Chapter 9


Tuesday, August 2

Bobbi lay on the sofa, waiting for the alarm. Wide awake now, she slipped off to sleep soon after talking to Chuck last night. It reminded her of dating Chuck in college. He called every Monday and Thursday evening, always after eleven when the rates went down so they could talk longer. His voice sounded just like that Chuck, the Chuck who was crazy about her, the Chuck she fell in love with.
Rita didn’t believe that Chuck existed anymore. Bobbi hated fighting with her sister, but dinner was the right thing to do, not just for Joel. Brad needed to deal with his anger, and facing his dad would be the first step, although she’d need a minor miracle for Brad to see that.
She switched the alarm clock off before it had a chance to buzz and grabbed her clothes from the laundry basket. Whispering a blessing on the one who decided to put a shower in the downstairs bath, she got ready for the day. Twenty minutes later, she sat nursing her first cup of coffee when Brad came in the kitchen.
“Morning, Brad,” she said, teasing her night owl son. “Does the coach understand how much you love football? That you wake up early for it?”
Brad grunted and shook his head, then opened the refrigerator. He pulled the orange juice out, and gathered four granola bars.
“Breakfast of champions?”
“I’m not real hungry, but I figure it’s this, or throw up or something at practice. It’s just conditioning this week. I’ll be fine.” Then he grinned. “Next week, however, I’ll be needing a full, home-cooked breakfast. You know eggs, pancakes, the works.”
“Will I get to meet the cook you’ve hired for this before next week?” Brad rolled his eyes at her. “Get your stuff, then come and sit down. I need to talk to you.”
“You know, the last time you needed to talk to me, it was really bad.” He slouched in the corner chair.
“Brad, I invited your dad for dinner this evening.”
“What?” He snapped up in his seat. “Did he talk you into this? Or was it Pastor Phil’s idea?”
“It was my idea. You can’t hide from him the rest of your life.”
“It’s not hiding. It’s refusing to associate with him.”
Bobbi leaned across the table. “I am not divorcing your father, so you and I need to figure out a way to deal with what he’s done.”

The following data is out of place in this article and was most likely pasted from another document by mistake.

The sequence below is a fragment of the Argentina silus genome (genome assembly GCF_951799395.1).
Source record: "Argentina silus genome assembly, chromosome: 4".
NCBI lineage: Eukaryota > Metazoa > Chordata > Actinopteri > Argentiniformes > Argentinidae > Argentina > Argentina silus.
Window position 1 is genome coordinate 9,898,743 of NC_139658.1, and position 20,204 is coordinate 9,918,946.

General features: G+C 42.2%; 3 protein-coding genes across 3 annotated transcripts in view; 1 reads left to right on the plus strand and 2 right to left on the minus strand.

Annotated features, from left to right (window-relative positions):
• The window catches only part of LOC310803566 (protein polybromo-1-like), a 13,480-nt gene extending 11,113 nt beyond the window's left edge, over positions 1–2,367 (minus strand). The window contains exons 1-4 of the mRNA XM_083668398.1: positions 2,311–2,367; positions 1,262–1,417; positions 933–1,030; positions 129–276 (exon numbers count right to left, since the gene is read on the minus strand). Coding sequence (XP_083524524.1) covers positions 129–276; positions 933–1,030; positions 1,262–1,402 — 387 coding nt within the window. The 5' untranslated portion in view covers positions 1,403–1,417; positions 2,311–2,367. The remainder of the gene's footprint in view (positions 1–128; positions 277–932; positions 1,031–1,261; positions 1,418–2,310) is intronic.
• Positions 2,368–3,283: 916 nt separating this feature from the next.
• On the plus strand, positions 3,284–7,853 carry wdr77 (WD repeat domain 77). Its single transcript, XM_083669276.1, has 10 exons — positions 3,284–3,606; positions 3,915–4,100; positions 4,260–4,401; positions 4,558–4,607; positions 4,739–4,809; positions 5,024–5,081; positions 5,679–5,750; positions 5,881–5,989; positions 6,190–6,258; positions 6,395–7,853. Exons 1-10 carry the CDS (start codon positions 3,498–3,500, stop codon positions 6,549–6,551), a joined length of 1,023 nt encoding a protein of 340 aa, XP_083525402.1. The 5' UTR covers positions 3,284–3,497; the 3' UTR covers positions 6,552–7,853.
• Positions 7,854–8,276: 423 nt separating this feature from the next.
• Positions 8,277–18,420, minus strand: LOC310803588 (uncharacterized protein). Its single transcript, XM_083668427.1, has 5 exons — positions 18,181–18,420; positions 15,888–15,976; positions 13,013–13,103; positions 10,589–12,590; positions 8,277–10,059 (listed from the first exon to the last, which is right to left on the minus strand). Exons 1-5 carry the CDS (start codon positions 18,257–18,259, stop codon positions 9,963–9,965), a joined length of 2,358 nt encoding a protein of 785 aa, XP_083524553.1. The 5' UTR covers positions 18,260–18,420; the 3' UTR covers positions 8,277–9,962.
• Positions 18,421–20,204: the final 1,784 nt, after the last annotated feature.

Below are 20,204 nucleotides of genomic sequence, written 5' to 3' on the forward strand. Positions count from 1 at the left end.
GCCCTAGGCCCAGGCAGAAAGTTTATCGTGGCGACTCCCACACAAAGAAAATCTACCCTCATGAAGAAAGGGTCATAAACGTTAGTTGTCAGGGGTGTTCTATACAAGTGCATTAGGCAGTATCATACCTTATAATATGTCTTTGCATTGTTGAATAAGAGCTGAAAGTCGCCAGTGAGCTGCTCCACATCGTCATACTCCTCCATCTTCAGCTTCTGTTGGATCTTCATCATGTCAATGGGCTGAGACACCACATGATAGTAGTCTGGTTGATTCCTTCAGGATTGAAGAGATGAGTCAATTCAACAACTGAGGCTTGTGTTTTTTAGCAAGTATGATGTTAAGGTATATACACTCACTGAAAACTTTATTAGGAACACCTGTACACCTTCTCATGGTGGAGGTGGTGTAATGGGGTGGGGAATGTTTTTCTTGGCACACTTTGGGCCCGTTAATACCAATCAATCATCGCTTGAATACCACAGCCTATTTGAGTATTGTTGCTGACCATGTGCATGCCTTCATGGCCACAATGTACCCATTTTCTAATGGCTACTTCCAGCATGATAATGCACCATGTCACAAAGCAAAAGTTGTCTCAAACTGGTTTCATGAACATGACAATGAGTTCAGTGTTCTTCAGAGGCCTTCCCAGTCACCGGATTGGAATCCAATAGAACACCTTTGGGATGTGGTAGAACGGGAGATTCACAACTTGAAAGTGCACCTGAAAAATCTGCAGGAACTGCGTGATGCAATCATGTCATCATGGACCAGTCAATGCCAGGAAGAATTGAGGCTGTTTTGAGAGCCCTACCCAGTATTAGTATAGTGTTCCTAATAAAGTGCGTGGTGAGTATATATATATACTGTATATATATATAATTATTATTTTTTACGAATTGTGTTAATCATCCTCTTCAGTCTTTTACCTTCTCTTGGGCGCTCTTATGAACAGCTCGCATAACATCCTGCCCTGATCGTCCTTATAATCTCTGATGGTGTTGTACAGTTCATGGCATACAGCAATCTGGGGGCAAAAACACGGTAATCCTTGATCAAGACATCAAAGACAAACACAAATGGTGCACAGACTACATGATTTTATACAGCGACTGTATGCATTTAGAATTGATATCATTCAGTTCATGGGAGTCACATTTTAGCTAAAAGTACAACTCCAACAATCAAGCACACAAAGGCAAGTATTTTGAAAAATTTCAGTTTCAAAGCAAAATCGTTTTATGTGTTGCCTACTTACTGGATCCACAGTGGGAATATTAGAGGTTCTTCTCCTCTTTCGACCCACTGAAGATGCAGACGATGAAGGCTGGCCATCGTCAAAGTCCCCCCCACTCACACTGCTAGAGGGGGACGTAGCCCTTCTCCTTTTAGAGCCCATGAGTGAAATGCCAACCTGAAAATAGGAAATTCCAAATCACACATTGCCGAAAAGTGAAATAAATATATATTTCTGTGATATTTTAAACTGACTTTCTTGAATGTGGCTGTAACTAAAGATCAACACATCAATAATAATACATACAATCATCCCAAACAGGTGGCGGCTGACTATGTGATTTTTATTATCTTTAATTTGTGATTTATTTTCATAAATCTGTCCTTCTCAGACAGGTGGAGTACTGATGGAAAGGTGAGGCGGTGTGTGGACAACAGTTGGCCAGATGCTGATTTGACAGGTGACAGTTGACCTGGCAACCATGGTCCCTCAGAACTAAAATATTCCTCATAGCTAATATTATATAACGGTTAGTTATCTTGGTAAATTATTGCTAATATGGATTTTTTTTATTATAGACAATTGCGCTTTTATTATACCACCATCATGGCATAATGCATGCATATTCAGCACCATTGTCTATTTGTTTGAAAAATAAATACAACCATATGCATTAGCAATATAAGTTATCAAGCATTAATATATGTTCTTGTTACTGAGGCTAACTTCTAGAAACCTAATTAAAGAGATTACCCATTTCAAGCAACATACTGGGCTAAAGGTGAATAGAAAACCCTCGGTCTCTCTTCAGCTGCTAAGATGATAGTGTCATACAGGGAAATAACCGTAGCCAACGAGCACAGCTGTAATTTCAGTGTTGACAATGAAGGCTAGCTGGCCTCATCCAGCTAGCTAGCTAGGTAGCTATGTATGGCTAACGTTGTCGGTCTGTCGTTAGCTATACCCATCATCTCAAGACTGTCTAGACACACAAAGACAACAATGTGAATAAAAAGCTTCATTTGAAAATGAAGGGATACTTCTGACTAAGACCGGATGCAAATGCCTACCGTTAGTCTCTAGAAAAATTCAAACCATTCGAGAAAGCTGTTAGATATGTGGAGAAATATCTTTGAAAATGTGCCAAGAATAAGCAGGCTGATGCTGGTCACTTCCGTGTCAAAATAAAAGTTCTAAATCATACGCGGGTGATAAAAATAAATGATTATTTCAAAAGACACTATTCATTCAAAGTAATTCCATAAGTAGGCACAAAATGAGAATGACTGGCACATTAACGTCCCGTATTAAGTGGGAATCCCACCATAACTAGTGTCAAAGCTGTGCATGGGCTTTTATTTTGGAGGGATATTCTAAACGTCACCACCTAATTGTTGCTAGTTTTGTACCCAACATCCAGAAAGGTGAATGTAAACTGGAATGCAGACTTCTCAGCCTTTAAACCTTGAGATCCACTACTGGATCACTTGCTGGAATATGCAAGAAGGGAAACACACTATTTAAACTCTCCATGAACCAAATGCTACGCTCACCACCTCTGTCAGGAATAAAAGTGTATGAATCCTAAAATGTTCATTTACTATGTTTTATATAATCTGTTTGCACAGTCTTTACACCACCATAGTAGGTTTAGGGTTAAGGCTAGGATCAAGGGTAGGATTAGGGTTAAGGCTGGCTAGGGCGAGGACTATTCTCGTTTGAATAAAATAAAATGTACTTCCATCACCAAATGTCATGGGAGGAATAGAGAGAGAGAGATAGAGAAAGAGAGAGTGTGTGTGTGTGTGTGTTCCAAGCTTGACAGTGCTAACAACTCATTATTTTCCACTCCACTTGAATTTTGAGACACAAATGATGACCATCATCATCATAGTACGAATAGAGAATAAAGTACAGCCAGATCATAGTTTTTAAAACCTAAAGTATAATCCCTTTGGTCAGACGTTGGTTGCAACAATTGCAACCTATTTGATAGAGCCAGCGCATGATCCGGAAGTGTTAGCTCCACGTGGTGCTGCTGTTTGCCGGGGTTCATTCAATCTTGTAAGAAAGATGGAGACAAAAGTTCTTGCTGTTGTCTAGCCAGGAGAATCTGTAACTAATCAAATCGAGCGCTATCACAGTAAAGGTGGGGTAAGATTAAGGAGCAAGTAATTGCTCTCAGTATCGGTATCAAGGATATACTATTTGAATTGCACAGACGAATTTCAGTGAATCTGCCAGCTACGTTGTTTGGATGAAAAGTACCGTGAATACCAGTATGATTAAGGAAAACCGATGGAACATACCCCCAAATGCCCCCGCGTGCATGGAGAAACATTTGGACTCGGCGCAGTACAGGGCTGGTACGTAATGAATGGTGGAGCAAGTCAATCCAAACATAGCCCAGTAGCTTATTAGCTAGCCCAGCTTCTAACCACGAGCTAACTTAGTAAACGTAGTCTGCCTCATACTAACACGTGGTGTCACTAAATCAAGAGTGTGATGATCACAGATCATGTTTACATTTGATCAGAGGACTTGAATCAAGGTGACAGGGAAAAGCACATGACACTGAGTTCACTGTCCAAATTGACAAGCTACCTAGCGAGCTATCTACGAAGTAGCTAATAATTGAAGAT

“You can’t let him get away with this! He can’t waltz back in here like nothing happened. I won’t let him.”
“Wait just a minute. I’m not asking for your permission. I’m telling you. Your father will be here for dinner. You will eat dinner with the rest of the family, and you will be civil. I don’t expect you to pretend nothing happened, but you will be respectful. Is that understood?” Brad didn’t respond. “I said, is that understood?”
“Yes, ma’am.” Brad forced the words out between his teeth. He ate his breakfast, and passed the ride to football practice in silence.
“I’ll see you at twelve-thirty,” Bobbi said as she let him out of the car. Brad gave her a half nod and slammed the car door. She watched him trudge the long sidewalk to the practice field and wished she could explain to him that she agreed with most of what he said. She heard herself in every one of his outbursts, and twenty-five years ago, she would have said the very same things.
Bobbi straightened the knives, forks, and spoons at each place setting on the dining room table. Breathe. It’s just Chuck. She hadn’t been this nervous about a meal since the day Chuck took her home to meet his parents. Would he try to make his case tonight? Would he press Brad, or use Joel as leverage against her? Was she playing into Chuck’s hands by inviting him in the first place?
She called Donna Shannon after dropping Brad at football practice, desperate for reassurance. “Dinner is a beautiful step,” Donna said. “A wonderful idea.” Someone finally agreed with her.
Joel bounded into the dining room. “He’s here!”
“Let him in. I’ll get Brad.” Bobbi made it halfway up the stairs before the doorbell rang. I’ve got to tell him to stop doing that.
She knocked on Brad’s door. “It’s dinner time. Wash up.” He didn’t answer, but she heard movement, so she headed back downstairs.
Chuck stood in the entry hall and as soon as their eyes met, her reflexes took over, and she moved to kiss him. She’d already leaned in a little too close before she caught herself. “Things … are nearly ready.” She stumbled backward, then took Joel by the shoulders, and steered him between them. “Go wash up.”
“Why are we eating in the dining room?” Joel grumbled. “It’s not even a holiday.”
“Just go.” Because the kitchen is too intimate. I want some formality between us.
Chuck followed her into the kitchen and leaned against the sink. “Everything smells great,” he said.
“Thanks.” Things felt oddly out of balance with Chuck there for dinner on a weeknight, dressed in jeans and sneakers. It had been months since the four of them sat down for dinner. Since before ServMed.
Bobbi filled the plates and set them on the table, and Chuck and Joel took their seats. “Brad?” She called, then shook her head as he slipped into his chair. He’d been watching, waiting for the last possible moment. “Joel, why don’t you say grace?”
“Dear God, thank You for this food, for Mom fixing it, and for Dad being here with us. Let him be back with us all the time real soon. Amen.”
Brad kicked him under the table, but Joel took it without a word. Bobbi glared at Brad and he dropped his head and began to eat.
Flatware scraped across dishes and glasses clinked, but no one dared speak. After several uneasy minutes, Chuck laid his fork down and looked into Bobbi’s eyes. “How are preparations for school going?”